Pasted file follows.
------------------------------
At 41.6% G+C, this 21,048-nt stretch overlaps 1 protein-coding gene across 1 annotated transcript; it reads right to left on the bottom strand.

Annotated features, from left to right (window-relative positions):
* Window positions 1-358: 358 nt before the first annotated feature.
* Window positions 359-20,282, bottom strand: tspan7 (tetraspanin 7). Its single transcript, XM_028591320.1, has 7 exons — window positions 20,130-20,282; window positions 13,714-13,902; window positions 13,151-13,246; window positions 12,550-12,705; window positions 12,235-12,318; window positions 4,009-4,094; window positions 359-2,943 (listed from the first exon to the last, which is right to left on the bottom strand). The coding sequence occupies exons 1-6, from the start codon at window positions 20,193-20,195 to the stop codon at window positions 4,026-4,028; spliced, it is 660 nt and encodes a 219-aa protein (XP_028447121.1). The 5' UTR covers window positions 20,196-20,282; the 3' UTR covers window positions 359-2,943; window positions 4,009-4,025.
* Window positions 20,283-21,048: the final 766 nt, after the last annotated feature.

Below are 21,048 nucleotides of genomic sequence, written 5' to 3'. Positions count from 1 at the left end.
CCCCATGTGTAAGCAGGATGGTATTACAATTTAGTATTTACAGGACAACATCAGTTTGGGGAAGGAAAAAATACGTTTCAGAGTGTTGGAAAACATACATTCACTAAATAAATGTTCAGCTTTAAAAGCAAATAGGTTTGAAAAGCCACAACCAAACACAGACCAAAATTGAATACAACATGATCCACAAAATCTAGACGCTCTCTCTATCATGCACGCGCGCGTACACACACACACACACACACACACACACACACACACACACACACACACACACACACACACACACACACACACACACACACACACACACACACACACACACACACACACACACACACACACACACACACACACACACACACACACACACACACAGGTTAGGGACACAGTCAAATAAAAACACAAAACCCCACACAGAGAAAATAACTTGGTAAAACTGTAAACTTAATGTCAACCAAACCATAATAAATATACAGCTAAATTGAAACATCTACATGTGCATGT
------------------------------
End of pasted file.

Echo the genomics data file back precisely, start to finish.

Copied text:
At 41.6% G+C, this 21,048-nt stretch overlaps 1 protein-coding gene across 1 annotated transcript; it reads right to left on the bottom strand.

Annotated features, from left to right (window-relative positions):
* Window positions 1-358: 358 nt before the first annotated feature.
* Window positions 359-20,282, bottom strand: tspan7 (tetraspanin 7). Its single transcript, XM_028591320.1, has 7 exons — window positions 20,130-20,282; window positions 13,714-13,902; window positions 13,151-13,246; window positions 12,550-12,705; window positions 12,235-12,318; window positions 4,009-4,094; window positions 359-2,943 (listed from the first exon to the last, which is right to left on the bottom strand). The coding sequence occupies exons 1-6, from the start codon at window positions 20,193-20,195 to the stop codon at window positions 4,026-4,028; spliced, it is 660 nt and encodes a 219-aa protein (XP_028447121.1). The 5' UTR covers window positions 20,196-20,282; the 3' UTR covers window positions 359-2,943; window positions 4,009-4,025.
* Window positions 20,283-21,048: the final 766 nt, after the last annotated feature.

Below are 21,048 nucleotides of genomic sequence, written 5' to 3'. Positions count from 1 at the left end.
CCCCATGTGTAAGCAGGATGGTATTACAATTTAGTATTTACAGGACAACATCAGTTTGGGGAAGGAAAAAATACGTTTCAGAGTGTTGGAAAACATACATTCACTAAATAAATGTTCAGCTTTAAAAGCAAATAGGTTTGAAAAGCCACAACCAAACACAGACCAAAATTGAATACAACATGATCCACAAAATCTAGACGCTCTCTCTATCATGCACGCGCGCGTACACACACACACACACACACACACACACACACACACACACACACACACACACACACACACACACACACACACACACACACACACACACACACACACACACACACACACACACACACACACACACACACACACACACACACACACACACACACAGGTTAGGGACACAGTCAAATAAAAACACAAAACCCCACACAGAGAAAATAACTTGGTAAAACTGTAAACTTAATGTCAACCAAACCATAATAAATATACAGCTAAATTGAAACATCTACATGTGCATGT